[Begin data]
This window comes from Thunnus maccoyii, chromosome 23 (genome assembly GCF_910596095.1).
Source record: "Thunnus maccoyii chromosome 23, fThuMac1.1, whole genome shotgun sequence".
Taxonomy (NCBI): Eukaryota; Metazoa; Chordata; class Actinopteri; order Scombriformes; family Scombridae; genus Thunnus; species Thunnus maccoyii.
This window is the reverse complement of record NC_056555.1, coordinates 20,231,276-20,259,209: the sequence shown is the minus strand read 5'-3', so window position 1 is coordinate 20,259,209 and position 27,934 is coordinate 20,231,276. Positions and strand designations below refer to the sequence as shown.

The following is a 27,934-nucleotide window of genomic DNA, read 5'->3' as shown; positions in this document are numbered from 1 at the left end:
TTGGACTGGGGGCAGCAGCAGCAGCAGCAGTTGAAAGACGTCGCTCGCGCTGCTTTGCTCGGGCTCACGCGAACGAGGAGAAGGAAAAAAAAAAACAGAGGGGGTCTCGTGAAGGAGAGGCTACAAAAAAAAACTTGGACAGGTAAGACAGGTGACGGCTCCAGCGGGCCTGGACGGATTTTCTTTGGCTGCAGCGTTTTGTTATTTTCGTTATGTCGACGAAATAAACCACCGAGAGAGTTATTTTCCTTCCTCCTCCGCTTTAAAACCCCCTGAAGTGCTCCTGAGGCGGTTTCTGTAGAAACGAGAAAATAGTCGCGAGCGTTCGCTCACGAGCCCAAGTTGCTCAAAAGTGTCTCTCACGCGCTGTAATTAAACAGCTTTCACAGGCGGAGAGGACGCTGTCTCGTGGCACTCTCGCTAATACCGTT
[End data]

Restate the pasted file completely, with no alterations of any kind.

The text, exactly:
This window comes from Thunnus maccoyii, chromosome 23 (genome assembly GCF_910596095.1).
Source record: "Thunnus maccoyii chromosome 23, fThuMac1.1, whole genome shotgun sequence".
Taxonomy (NCBI): Eukaryota; Metazoa; Chordata; class Actinopteri; order Scombriformes; family Scombridae; genus Thunnus; species Thunnus maccoyii.
This window is the reverse complement of record NC_056555.1, coordinates 20,231,276-20,259,209: the sequence shown is the minus strand read 5'-3', so window position 1 is coordinate 20,259,209 and position 27,934 is coordinate 20,231,276. Positions and strand designations below refer to the sequence as shown.

The following is a 27,934-nucleotide window of genomic DNA, read 5'->3' as shown; positions in this document are numbered from 1 at the left end:
TTGGACTGGGGGCAGCAGCAGCAGCAGCAGTTGAAAGACGTCGCTCGCGCTGCTTTGCTCGGGCTCACGCGAACGAGGAGAAGGAAAAAAAAAAACAGAGGGGGTCTCGTGAAGGAGAGGCTACAAAAAAAAACTTGGACAGGTAAGACAGGTGACGGCTCCAGCGGGCCTGGACGGATTTTCTTTGGCTGCAGCGTTTTGTTATTTTCGTTATGTCGACGAAATAAACCACCGAGAGAGTTATTTTCCTTCCTCCTCCGCTTTAAAACCCCCTGAAGTGCTCCTGAGGCGGTTTCTGTAGAAACGAGAAAATAGTCGCGAGCGTTCGCTCACGAGCCCAAGTTGCTCAAAAGTGTCTCTCACGCGCTGTAATTAAACAGCTTTCACAGGCGGAGAGGACGCTGTCTCGTGGCACTCTCGCTAATACCGTT